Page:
Then I pinned on the medals. Pretty simple :-) 





The one will get hung back up in our bedroom, and the other three will be hung in Zach's very large walk-in closet. Maybe one day I'll do all the rest of his medals too, but he does have a lot! 

And here's Zach getting his plaque for the hall of fame. There was a little ceremony at the school Friday evening with dinner, and then he got to be introduced before the homecoming game on Saturday.



Thursday, September 25, 2014

why i believe in animal behaviorists

I wrote here about our cat problems and how I had a pet behaviorist come out to the house for a consultation. The primary things we concluded were that Dodger likes to go out in the open where he has infinite escape routes should his little brother decide to come stare at him and that there was a possibility that the cats didn't like their litter anymore. She made a few recommendations: move all the boxes back upstairs to the cat room, add another box, put at least one box right in the middle of the room, and replace the litter in a couple of the boxes with potting soil.

After some time, I determined that Dodger was not at all interested in the soil and that, although Oliver would use it, he didn't seem to have a significant preference over the clay litter. I would eventually switch those boxes back to the litter we used to use for the first 3-4 years of the cats' lives, which is a corn-based litter. We had switch from the World's Best Cat Litter to Cat Attract at some point after Dodger starting having problems. At the current time, Dodger again has little interest in the corn-based litter, but Oliver will use either.

After replacing the carpet on the stairs and moving all the boxes to the cat room, we no longer had a problem with Dodger misbehaving. Oliver was another matter. In fact, he suddenly got worse, peeing in the living room and dining room. Every night, I would walk around the dark house with a blacklight to figure out if and where he had been bad that day. Due to the sudden change in behavior from Oliver, I took him to the vet. She didn't find anything obviously wrong with him, but had me bring him back a couple of weeks later for stomach x-rays, which turned up nothing. Having ruled out health problems, I emailed Mary again to schedule another visit.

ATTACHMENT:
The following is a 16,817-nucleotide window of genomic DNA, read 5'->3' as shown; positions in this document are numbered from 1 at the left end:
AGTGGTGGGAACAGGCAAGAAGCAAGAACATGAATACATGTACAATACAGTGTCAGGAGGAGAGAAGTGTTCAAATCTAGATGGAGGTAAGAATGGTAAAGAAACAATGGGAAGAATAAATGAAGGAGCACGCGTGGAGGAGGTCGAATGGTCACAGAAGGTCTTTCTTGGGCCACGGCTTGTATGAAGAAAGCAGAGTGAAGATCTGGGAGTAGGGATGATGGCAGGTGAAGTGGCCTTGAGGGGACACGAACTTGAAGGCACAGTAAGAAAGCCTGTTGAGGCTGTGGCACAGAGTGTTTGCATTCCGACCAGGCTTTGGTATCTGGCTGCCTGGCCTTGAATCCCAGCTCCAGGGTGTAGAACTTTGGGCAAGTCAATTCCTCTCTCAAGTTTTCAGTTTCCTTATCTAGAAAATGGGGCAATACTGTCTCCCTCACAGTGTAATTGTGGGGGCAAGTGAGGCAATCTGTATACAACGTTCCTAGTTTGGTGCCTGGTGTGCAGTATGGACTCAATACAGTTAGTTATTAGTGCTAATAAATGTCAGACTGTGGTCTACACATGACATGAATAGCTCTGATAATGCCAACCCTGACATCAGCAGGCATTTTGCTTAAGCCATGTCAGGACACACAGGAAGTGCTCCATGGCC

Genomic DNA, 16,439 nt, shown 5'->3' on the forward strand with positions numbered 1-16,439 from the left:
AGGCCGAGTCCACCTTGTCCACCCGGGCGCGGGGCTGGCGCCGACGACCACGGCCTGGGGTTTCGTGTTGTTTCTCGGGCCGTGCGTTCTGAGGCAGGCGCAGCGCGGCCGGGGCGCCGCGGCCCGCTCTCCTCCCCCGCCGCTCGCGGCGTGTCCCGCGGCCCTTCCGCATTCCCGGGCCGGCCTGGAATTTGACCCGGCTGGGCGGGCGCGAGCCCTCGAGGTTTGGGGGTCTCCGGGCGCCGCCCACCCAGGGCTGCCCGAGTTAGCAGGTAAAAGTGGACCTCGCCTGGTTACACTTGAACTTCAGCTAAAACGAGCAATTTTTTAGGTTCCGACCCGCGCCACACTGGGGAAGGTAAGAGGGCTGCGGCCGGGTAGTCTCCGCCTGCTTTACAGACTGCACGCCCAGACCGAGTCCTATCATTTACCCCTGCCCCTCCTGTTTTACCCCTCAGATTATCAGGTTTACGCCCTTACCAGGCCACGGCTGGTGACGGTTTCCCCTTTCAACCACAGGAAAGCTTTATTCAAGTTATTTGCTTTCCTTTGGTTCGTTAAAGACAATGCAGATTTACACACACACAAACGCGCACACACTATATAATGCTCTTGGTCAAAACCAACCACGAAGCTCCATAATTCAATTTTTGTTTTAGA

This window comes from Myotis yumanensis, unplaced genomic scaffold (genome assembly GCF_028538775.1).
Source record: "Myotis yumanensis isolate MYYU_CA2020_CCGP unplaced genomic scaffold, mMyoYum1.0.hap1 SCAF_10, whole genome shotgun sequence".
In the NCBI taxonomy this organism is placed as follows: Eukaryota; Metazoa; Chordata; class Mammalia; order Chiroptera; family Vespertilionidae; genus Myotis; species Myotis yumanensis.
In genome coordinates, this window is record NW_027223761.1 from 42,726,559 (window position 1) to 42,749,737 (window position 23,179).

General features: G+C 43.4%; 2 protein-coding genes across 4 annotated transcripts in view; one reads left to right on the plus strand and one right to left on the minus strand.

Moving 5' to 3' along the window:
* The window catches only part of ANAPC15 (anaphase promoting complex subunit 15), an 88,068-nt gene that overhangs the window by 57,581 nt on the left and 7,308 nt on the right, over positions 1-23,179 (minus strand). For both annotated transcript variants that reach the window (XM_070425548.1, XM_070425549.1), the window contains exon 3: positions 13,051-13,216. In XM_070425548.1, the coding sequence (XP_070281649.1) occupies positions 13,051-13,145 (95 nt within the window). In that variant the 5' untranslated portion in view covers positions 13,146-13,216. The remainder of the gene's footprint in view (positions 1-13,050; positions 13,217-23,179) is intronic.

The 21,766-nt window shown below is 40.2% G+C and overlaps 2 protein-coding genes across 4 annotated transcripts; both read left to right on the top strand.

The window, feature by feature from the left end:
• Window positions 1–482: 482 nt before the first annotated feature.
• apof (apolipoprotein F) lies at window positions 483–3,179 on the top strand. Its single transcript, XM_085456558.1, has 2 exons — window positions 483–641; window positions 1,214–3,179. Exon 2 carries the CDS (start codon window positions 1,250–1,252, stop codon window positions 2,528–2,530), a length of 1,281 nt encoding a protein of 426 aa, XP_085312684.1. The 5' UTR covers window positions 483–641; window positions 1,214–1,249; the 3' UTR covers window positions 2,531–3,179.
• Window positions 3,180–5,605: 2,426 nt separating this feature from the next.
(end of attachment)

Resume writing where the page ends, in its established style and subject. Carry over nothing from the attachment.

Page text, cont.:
We walked around the house again, with me pointing out all the areas of Oliver's transgressions. I described in detail his changes in behavior, including both the peeing and the fact that he no longer sat on my lap and snuggled in the evenings like he used to. After all this discussion, Mary said, do you think he just needs a little box down here? One of the key pieces of information seemed to be that, much of the time, I caught Oliver in the act of misbehaving; he was in the living room, hanging out, and instead of climbing upstairs to use the litter box, he would just pee on the floor. I was hesitant at first at the idea of putting a litter box on the living room/dining room floor, as I was afraid that Dodger would then start going on the floor nearby, as had been the original problem with having a litter box in the powder room. I also knew Zach would hate the idea of having a litter box anywhere out in the open or near where we might eat. However, after some more talking it out with Mary, we came up with the plan to put a tiny litter box that Dodger could not possibly fit in, filled with the corn-based litter that Dodger doesn't like, in the corner under Oliver's cat tree where Dodger doesn't like to go. 

The next day, I went to Target to buy a tiny litter box. I had the dimensions of the cat tree base where the box would go. I was planning to get a small storage box, but ended up finding a silverware box that was the perfect size.



It's been over a month since getting the new tiny litter box. Since then, Oliver has only had one accident, and that was because I failed to clean his tiny litter box, so he went on the floor right next to it. So as long as I keep on top of cleaning Oliver's special box, I think we're going to be happy cat parents. I am so relieved to finally have this under control. It had gone on for so long, and I had tried so many things before calling in Mary. When I first got Oliver his special box, I was still checking around with the blacklight every night. Not finding pee seemed so improbable, it was hard to believe the box was actually working. I didn't want to get my hopes up at first, but it's been long enough now that I'm willing to call this solved. 

I'm so grateful to Mary. While, in the end, her solutions seem pretty simple, I couldn't have arrived at them on my own. For all the Internet research I had done, all cats are different, and things get more complicated when you have two cats, each with different preferences. It seemed like whenever I'd make a change that was better for one cat, things got worse with the other. Now we have two happy cats and two happy cat parents! Thanks, Mary!

Friday, August 15, 2014

a new place for coats